In my morning devotional today, I was reminded of the story of a certain Jew named Saul. He was rounding up followers of Christ and throwing them in prison for sentencing, when he suddenly was blinded by a strong light and heard the voice of Jesus speaking to him. This turning point in his life lead him on a journey in which he traveled the world evangelizing, often from the seat of a prison bench himself.
The story of Saul, later renamed Paul, reminded me of my own journey — my former and present beliefs and lifestyles, the ironies of who I am today in light of my past, and of course, the turning points that have brought me where I am today. Without a doubt, becoming a mother has transformed me more than any other experience in my 30 years.
One easy example is in my judgment. Naturally, I thought I knew the right way to raise a child before I gave birth. I had taken care of dozens of children through church programs and in private homes, and had my American Red Cross babysitter certification to boot. Most obviously, I had turned out to be an exemplary human, so if I just did what I saw my own parents do, then I was the expert of experts on child rearing. Duh.
Suffice it to say that postpartum year with my firstborn fixed that point of view! I have been humbled for sure, and know now that there is no course on taking care of a baby that can replace the judgment that comes from a mother’s own God-given intuition.
My career was also changed by motherhood. People have asked me what the process is to become a doula, and while there are many routes to this profession, I can assure you of this: it does not require the four years at a prestigious university that I went through. I was the compliant child who followed the gospel of education that is preached by politicians and educators everywhere, and took my BA to a job working in a — where else? — school.
With the responsibility of rearing a child from conception through adolescence came a weight of privilege and importance that pressed heavily on my heart. There was no question, as I approached the end of my pregnancy with my first child, that I would not be returning to my old job at the school. I would certainly spend a long, indeterminable amount of time at home. This is not to say that those who take brief maternity leaves before returning to their former jobs are doing anything wrong. What I did not fully know at that time, however, was that, through motherhood, God was planting a seed in me to take a new career — that of serving other mothers. That is nothing that my college degree could have prepared me for!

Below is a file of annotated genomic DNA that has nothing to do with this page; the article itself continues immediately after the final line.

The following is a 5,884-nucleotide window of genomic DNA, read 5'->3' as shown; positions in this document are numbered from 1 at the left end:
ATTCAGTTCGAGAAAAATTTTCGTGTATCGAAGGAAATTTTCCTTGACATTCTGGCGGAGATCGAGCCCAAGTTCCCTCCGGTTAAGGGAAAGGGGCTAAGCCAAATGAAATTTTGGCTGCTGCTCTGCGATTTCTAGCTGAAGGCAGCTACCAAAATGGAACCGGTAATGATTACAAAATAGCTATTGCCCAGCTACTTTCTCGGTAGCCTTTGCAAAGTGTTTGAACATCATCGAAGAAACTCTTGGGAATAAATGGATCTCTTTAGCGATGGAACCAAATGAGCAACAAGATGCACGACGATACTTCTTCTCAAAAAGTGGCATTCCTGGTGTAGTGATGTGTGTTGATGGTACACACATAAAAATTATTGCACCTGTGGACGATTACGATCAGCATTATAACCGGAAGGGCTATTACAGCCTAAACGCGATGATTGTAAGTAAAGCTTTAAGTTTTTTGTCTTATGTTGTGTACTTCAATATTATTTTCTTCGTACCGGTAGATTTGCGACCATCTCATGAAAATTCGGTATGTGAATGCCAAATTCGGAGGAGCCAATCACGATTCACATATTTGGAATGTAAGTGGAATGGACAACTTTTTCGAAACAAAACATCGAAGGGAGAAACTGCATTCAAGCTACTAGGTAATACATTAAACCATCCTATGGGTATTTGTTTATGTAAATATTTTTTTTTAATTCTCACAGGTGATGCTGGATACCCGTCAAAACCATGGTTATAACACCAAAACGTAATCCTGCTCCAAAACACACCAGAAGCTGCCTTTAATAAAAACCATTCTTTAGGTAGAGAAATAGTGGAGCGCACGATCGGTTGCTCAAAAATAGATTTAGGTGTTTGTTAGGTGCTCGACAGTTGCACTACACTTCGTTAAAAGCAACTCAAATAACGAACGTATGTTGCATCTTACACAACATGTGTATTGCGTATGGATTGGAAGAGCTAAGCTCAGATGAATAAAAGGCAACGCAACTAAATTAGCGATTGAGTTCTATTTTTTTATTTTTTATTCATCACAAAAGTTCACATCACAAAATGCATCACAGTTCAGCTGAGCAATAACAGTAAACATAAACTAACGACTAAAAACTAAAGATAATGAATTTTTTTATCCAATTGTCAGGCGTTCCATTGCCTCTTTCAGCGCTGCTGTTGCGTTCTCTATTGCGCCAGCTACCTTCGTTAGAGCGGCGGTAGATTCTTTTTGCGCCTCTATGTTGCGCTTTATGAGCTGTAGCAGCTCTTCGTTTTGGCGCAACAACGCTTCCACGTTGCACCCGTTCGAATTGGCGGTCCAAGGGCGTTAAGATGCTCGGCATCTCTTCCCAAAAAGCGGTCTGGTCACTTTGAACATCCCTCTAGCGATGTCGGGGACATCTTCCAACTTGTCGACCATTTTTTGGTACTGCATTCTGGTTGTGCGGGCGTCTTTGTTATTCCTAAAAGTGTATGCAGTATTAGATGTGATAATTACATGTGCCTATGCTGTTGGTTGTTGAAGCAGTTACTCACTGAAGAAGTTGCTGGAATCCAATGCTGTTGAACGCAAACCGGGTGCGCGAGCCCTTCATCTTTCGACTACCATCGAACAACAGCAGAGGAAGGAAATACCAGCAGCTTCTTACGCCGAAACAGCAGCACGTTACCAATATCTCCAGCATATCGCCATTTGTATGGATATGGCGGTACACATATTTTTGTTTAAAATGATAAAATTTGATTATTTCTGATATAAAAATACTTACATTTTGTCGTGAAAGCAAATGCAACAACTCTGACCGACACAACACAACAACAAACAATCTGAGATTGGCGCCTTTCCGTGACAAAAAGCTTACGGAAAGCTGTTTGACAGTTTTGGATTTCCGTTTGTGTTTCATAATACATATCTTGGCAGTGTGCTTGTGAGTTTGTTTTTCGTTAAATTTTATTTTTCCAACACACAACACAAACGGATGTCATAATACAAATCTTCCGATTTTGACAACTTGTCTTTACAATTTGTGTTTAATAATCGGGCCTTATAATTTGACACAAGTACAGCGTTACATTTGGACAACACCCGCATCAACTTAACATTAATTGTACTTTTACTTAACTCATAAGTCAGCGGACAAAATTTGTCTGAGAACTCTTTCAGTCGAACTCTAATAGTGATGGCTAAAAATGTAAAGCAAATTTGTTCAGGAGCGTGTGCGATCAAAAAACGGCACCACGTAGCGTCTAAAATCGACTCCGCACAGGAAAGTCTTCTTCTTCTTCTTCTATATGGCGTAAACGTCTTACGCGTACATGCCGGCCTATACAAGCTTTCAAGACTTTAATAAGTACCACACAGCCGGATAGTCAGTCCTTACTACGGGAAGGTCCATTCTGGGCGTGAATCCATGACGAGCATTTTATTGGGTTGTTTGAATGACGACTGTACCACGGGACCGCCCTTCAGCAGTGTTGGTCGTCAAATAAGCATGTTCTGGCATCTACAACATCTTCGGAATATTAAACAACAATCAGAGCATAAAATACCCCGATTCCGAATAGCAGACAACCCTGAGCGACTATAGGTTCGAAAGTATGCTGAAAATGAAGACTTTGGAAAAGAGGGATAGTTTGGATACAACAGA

I was a follower of Christ before motherhood, and still am. Dogmatically, perhaps, I used to set and work towards achieving goals — for the day, week, month, year, and even so far as 5 and 10 years down the road. I have learned, however, that my own former plans for my life were only going to be infallible if I ignored the calls that the Holy Spirit sent to me. Being clay-like, so far, has served my soul better through the transitions of life than anything else. I do not know what the future holds for me, but I trust that allowing God to work as my potter will continue to lend me peace for this journey. My hope is that that peace will also belong to my children, the families I serve, and anyone else within my sphere of influence.
This is a journey — our careers, our motherhood, and our faith. I have evolved, and expect to continue evolving. I remember that you are on a journey, too. I’d love to hear the story of your journey so far. Please feel free to share your story in the comments below, or, if you’re looking for a doula for your current or future season of life, call or email to set up an appointment to talk about it in person!